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Author Topic: Are Space and Time of space-time Conserved?  (Read 2458 times)

Offline MikeS

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Are Space and Time of space-time Conserved?
« on: 05/05/2012 09:32:34 »
E=mc2

Mass and energy are conserved.
The more energy you have the less mass you have.  The more mass you have the less energy you have.

The speed of light c has two components DISTANCE which is the SPACE dimension of space-time and TIME the TIME dimension of space-time.  The faster you travel in space the less you travel in time.  The faster you travel in time the less you travel in space.

That appears to me to be a conservation law but with time itself being conserved.  Space and time are conserved quantities but are interchangeable.  This is the same as mass in the form of matter and energy being conserved but interchangeable.

This leads to two questions.

1)   Is space-time conserved?

2)   If space-time is conserved how can space expand without time contracting?
« Last Edit: 06/05/2012 06:37:45 by MikeS »


 

Offline imatfaal

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Re: Are Space and Time of space-time Conserved?
« Reply #1 on: 05/05/2012 14:41:33 »
Mike stop posting your ideas in the main forum
 

Offline Ęthelwulf

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Re: Are Space and Time of space-time Conserved?
« Reply #2 on: 06/05/2012 09:50:33 »
E=mc2

Mass and energy are conserved.
The more energy you have the less mass you have.  The more mass you have the less energy you have.

The speed of light c has two components DISTANCE which is the SPACE dimension of space-time and TIME the TIME dimension of space-time.  The faster you travel in space the less you travel in time.  The faster you travel in time the less you travel in space.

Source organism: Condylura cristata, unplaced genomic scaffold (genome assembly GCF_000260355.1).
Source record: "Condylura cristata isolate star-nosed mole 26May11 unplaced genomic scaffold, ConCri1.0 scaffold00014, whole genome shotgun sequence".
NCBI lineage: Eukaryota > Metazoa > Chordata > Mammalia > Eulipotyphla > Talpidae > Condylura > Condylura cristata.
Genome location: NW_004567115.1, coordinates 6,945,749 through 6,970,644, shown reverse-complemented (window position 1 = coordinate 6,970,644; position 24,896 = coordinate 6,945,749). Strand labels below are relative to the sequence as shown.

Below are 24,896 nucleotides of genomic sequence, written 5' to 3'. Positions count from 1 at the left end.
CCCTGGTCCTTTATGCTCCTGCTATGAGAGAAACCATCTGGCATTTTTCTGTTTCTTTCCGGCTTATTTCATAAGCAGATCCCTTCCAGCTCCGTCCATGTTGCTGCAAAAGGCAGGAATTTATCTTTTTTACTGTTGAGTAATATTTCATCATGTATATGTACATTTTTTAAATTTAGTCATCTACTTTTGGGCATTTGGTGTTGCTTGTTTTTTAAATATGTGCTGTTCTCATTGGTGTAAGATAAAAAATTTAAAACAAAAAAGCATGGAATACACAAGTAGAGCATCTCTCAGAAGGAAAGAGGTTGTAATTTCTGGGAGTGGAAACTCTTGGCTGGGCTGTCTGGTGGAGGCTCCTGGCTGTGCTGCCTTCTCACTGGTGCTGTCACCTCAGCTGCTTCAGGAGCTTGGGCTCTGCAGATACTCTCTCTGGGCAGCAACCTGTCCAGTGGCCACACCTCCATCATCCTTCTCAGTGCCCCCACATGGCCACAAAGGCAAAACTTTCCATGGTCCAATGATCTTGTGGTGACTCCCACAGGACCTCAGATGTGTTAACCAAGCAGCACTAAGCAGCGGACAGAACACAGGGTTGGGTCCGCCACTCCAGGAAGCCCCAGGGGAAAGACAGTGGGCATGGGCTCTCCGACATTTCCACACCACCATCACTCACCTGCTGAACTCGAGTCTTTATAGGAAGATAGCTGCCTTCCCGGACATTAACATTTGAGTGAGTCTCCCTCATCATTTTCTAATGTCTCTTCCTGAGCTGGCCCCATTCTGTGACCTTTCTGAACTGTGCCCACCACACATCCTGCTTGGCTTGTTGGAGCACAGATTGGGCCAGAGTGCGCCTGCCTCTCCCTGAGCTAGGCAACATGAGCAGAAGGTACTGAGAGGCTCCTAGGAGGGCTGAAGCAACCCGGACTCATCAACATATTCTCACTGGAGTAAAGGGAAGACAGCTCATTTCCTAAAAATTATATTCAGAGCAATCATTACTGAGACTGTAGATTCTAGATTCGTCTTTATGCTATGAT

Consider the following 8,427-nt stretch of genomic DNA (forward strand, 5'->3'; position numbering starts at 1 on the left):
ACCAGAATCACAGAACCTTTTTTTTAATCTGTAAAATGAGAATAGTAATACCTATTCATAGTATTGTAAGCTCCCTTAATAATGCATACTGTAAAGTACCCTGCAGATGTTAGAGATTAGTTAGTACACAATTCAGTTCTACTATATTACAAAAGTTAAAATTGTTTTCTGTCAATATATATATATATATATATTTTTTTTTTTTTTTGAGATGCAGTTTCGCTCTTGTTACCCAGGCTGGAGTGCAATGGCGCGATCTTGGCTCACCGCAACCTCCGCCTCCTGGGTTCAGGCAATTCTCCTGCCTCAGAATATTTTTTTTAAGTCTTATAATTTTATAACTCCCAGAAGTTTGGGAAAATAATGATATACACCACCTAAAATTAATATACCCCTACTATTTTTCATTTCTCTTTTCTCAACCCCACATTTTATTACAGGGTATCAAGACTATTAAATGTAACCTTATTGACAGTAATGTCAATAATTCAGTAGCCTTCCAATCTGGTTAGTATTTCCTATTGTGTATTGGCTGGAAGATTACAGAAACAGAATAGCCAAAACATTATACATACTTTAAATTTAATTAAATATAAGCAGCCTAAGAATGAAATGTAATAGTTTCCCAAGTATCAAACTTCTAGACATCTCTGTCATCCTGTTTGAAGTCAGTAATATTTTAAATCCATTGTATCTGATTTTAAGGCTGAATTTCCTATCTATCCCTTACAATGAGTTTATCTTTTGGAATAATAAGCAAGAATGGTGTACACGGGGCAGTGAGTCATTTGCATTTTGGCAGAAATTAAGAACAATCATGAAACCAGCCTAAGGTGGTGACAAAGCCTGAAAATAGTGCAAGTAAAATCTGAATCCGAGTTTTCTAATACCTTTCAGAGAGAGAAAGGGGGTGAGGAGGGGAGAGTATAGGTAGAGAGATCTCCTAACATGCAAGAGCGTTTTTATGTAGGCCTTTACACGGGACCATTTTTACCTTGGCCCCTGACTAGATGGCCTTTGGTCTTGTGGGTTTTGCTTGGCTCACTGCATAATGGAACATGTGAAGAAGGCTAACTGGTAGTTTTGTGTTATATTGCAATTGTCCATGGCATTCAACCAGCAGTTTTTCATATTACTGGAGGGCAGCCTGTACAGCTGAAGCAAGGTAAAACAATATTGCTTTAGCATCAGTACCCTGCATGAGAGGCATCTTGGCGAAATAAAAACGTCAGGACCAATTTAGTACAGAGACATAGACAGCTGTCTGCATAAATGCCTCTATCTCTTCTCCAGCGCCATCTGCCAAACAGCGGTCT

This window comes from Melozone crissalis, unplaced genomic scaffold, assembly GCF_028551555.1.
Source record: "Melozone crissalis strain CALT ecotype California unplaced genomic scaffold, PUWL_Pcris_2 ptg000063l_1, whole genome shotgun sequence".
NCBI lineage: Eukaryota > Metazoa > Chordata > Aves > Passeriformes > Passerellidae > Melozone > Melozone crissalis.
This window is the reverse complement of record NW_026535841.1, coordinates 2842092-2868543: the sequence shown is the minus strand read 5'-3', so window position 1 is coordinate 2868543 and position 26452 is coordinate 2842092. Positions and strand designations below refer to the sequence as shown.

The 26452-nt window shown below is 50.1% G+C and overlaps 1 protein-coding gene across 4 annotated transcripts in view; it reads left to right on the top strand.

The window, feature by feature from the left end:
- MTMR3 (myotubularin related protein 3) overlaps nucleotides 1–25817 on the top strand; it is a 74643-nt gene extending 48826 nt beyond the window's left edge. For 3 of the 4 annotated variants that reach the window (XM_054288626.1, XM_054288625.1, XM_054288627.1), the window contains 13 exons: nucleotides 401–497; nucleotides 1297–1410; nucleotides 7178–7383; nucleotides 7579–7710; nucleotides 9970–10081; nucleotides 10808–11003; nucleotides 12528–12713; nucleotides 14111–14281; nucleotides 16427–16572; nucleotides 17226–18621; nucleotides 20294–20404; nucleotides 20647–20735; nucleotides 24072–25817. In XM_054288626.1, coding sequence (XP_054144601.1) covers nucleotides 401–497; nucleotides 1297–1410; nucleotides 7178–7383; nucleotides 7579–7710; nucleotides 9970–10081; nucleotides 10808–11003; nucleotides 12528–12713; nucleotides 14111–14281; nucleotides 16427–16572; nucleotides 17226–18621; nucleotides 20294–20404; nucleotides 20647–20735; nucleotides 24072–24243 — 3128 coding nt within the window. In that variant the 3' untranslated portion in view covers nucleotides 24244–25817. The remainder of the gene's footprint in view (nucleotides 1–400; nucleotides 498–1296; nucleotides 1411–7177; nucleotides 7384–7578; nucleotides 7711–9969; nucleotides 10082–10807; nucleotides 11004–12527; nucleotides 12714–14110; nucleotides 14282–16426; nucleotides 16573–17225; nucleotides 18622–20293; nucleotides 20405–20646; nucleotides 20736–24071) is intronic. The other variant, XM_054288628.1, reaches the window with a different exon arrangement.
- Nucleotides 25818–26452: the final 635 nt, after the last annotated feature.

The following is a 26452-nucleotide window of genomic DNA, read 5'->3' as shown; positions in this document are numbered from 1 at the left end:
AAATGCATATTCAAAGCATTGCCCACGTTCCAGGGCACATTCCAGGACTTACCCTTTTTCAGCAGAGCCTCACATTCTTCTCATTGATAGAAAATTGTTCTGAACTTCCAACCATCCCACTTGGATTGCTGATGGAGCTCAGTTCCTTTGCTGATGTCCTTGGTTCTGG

That appears to me to be a conservation law but with time itself being conserved.  Space and time are conserved quantities but are interchangeable.  This is the same as mass in the form of matter and energy being conserved but interchangeable.

This leads to two questions.

1)   Is space-time conserved?

2)   If space-time is conserved how can space expand without time contracting?

We often say something is conserved over time, not that time itself is conserved. That would not be enlightening since time is a universal invariant. It's always there anyway, unchanging.
 

Offline MikeS

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Re: Are Space and Time of space-time Conserved?
« Reply #3 on: 06/05/2012 11:27:14 »
E=mc2

Mass and energy are conserved.
The more energy you have the less mass you have.  The more mass you have the less energy you have.

The speed of light c has two components DISTANCE which is the SPACE dimension of space-time and TIME the TIME dimension of space-time.  The faster you travel in space the less you travel in time.  The faster you travel in time the less you travel in space.

That appears to me to be a conservation law but with time itself being conserved.  Space and time are conserved quantities but are interchangeable.  This is the same as mass in the form of matter and energy being conserved but interchangeable.

This leads to two questions.

1)   Is space-time conserved?

2)   If space-time is conserved how can space expand without time contracting?

We often say something is conserved over time, not that time itself is conserved. That would not be enlightening since time is a universal invariant. It's always there anyway, unchanging.

That's why I said "with time itself being conserved."
Time is not a universal invariant.  It is only invariant in any local frame.  Different non local frames are not invariant.  From our reference frame on Earth, the atomic clocks of global positioning satellites have to be corrected for time dilation effects.

I agree considering space-time to be conserved is not a normal concept as conservation laws normally operate over time.  However, we accept, well  most people accept, that the length of a second varies with gravitational potential but it's not at all intuitive.
 

Offline Ęthelwulf

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Re: Are Space and Time of space-time Conserved?
« Reply #4 on: 06/05/2012 11:31:28 »
Yes, it is invariant locally. But then time is local.